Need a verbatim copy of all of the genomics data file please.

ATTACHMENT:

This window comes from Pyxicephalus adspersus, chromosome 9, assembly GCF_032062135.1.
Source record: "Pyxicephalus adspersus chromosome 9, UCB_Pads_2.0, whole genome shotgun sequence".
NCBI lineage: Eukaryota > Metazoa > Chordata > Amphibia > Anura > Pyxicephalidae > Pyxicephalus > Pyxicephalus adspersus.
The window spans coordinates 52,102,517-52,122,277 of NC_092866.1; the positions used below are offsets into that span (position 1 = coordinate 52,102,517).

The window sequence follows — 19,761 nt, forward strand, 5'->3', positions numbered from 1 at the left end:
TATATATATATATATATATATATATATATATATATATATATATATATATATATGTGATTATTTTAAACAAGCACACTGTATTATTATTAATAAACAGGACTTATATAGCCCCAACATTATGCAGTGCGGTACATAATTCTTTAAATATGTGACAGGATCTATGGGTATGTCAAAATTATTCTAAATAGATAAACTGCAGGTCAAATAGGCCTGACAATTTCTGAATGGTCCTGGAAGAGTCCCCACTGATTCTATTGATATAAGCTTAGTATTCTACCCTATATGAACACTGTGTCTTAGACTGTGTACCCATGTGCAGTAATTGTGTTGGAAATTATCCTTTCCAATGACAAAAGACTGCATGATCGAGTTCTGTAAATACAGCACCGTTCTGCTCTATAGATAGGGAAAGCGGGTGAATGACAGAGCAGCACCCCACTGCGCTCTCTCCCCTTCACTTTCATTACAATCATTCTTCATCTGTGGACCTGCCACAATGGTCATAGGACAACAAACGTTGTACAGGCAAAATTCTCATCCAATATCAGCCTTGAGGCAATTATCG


This window comes from Pyxicephalus adspersus, chromosome 9, assembly GCF_032062135.1.
Source record: "Pyxicephalus adspersus chromosome 9, UCB_Pads_2.0, whole genome shotgun sequence".
NCBI lineage: Eukaryota > Metazoa > Chordata > Amphibia > Anura > Pyxicephalidae > Pyxicephalus > Pyxicephalus adspersus.
The window spans coordinates 52,102,517-52,122,277 of NC_092866.1; the positions used below are offsets into that span (position 1 = coordinate 52,102,517).

The window sequence follows — 19,761 nt, forward strand, 5'->3', positions numbered from 1 at the left end:
TATATATATATATATATATATATATATATATATATATATATATATATATATATGTGATTATTTTAAACAAGCACACTGTATTATTATTAATAAACAGGACTTATATAGCCCCAACATTATGCAGTGCGGTACATAATTCTTTAAATATGTGACAGGATCTATGGGTATGTCAAAATTATTCTAAATAGATAAACTGCAGGTCAAATAGGCCTGACAATTTCTGAATGGTCCTGGAAGAGTCCCCACTGATTCTATTGATATAAGCTTAGTATTCTACCCTATATGAACACTGTGTCTTAGACTGTGTACCCATGTGCAGTAATTGTGTTGGAAATTATCCTTTCCAATGACAAAAGACTGCATGATCGAGTTCTGTAAATACAGCACCGTTCTGCTCTATAGATAGGGAAAGCGGGTGAATGACAGAGCAGCACCCCACTGCGCTCTCTCCCCTTCACTTTCATTACAATCATTCTTCATCTGTGGACCTGCCACAATGGTCATAGGACAACAAACGTTGTACAGGCAAAATTCTCATCCAATATCAGCCTTGAGGCAATTATCG